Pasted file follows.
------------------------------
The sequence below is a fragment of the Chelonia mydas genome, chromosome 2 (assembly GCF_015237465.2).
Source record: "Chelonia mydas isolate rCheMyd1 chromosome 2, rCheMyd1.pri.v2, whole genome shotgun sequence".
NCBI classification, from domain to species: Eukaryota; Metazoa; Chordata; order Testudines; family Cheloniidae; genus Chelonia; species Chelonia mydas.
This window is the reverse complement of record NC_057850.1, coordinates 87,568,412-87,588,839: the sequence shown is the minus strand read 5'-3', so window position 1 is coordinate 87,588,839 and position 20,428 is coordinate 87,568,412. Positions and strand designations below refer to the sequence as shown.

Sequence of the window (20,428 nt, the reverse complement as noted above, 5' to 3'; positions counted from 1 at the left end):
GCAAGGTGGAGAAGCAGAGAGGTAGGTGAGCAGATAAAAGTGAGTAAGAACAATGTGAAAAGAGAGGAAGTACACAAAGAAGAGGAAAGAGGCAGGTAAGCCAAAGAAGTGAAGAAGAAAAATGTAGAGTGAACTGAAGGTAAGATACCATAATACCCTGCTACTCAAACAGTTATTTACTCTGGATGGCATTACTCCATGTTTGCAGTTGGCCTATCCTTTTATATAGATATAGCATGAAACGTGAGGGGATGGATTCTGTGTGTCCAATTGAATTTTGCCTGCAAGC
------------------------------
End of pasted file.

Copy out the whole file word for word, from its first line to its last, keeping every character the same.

The sequence below is a fragment of the Chelonia mydas genome, chromosome 2 (assembly GCF_015237465.2).
Source record: "Chelonia mydas isolate rCheMyd1 chromosome 2, rCheMyd1.pri.v2, whole genome shotgun sequence".
NCBI classification, from domain to species: Eukaryota; Metazoa; Chordata; order Testudines; family Cheloniidae; genus Chelonia; species Chelonia mydas.
This window is the reverse complement of record NC_057850.1, coordinates 87,568,412-87,588,839: the sequence shown is the minus strand read 5'-3', so window position 1 is coordinate 87,588,839 and position 20,428 is coordinate 87,568,412. Positions and strand designations below refer to the sequence as shown.

Sequence of the window (20,428 nt, the reverse complement as noted above, 5' to 3'; positions counted from 1 at the left end):
GCAAGGTGGAGAAGCAGAGAGGTAGGTGAGCAGATAAAAGTGAGTAAGAACAATGTGAAAAGAGAGGAAGTACACAAAGAAGAGGAAAGAGGCAGGTAAGCCAAAGAAGTGAAGAAGAAAAATGTAGAGTGAACTGAAGGTAAGATACCATAATACCCTGCTACTCAAACAGTTATTTACTCTGGATGGCATTACTCCATGTTTGCAGTTGGCCTATCCTTTTATATAGATATAGCATGAAACGTGAGGGGATGGATTCTGTGTGTCCAATTGAATTTTGCCTGCAAGC